The definition of "scientifically based research" is included in the regulations (34 C.F.R. § 300.35). Scientifically based research is referenced in IDEA 2004 (20 U.S.C. § 1411(e)(2)(C)(xi)). The full definition of the term “scientifically based research” includes that a peer-reviewed journal published the research, or that a panel of independent experts through a comparably rigorous, objective, and scientific review approved it.

Must public agencies provide positive behavioral interventions and supports for all children identified as having an emotional disturbance?

No. IEP Teams make decisions on an individual basis for each child. IEP Teams need not consider such interventions, supports, and strategies for a particular group of children, or for all children with a particular disability. IEP Teams must consider the use of positive behavioral interventions and supports, and other strategies to address the behavior of a child whose behavior impedes the child’s learning or that of others. (20 U.S.C. 1414(d)(3)(B)(i)), 34 C.F.R. § 300.324(a)(2)(i))

More IEP & IDEA 2004 Resources

IDEA 2004: What You Need to Know About IEPs & IEP Meetings - How did IEPs change under IDEA 2004? What does the law say about developing, reviewing and revising IEPs? Who may be excused from IEP meetings, when, how? When can the child's IEP be changed without an IEP meeting? What services must be provided when a child transfers to a district in the same state? A different state? What are “multi-year IEPs”?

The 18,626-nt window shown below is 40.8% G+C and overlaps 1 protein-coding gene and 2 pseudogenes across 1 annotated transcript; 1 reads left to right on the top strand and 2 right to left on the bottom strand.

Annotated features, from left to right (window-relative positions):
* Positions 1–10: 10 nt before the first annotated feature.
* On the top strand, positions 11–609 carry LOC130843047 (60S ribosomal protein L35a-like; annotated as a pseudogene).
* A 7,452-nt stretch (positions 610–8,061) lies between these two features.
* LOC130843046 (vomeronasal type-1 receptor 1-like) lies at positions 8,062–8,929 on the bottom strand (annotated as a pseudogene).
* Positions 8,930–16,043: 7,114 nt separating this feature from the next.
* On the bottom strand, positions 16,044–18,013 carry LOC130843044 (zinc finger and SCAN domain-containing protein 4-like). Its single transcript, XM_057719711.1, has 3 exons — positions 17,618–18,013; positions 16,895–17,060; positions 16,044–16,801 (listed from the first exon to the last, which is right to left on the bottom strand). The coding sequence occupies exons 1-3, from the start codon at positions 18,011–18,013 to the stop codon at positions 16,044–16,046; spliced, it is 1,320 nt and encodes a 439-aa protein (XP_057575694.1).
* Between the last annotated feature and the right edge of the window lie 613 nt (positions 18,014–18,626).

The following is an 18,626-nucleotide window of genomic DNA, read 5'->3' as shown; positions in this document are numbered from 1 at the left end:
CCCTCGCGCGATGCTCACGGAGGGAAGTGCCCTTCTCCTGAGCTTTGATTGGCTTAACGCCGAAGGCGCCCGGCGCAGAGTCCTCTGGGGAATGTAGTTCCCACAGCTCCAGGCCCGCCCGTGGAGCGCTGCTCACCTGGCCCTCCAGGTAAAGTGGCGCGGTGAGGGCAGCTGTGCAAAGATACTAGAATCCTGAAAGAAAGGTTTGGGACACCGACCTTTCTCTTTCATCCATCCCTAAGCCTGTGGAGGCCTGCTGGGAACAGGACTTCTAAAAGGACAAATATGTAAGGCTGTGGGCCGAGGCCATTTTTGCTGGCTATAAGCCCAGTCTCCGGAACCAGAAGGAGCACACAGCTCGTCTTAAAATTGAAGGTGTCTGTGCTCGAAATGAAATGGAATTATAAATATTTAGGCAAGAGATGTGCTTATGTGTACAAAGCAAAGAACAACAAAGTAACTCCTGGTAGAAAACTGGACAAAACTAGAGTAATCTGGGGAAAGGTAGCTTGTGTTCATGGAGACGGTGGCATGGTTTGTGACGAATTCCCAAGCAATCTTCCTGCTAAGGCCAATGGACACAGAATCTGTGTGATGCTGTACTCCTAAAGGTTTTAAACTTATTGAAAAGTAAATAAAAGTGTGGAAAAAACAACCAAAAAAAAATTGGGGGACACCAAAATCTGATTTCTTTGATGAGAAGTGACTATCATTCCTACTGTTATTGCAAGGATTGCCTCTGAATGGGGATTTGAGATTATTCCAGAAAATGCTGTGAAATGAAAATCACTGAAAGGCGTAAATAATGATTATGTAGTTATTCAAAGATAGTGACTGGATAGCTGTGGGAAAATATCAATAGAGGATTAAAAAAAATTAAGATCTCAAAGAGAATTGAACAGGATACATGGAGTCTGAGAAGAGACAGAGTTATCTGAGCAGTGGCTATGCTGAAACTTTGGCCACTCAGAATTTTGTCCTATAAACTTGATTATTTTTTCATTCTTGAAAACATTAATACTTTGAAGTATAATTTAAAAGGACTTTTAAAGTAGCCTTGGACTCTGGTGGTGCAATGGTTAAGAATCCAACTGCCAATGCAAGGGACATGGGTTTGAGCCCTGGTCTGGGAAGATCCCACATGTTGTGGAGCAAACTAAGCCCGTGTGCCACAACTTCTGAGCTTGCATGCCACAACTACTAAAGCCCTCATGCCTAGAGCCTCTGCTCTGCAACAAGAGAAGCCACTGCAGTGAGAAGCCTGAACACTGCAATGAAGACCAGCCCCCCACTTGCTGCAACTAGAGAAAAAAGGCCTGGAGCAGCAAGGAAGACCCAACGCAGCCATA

IDEA 2004: What You Need to Know About IEP Team Members & IEP Team Attendance -
Learn about IEP team members and IEP team attendance, when team members may be excused from a meeting, and what parents and the school district must do before a team member may be excused.

IDEA 2004: What You Need to Know about IEPs, Highly Qualified Teachers & Research Based Instruction - Learn about new language in IDEA 2004 that is designed to ensure that children with disabilities are taught by highly qualified teachers and receive research based instruction. This article includes new requirements for personnel training, IEPs, and scientifically based instruction.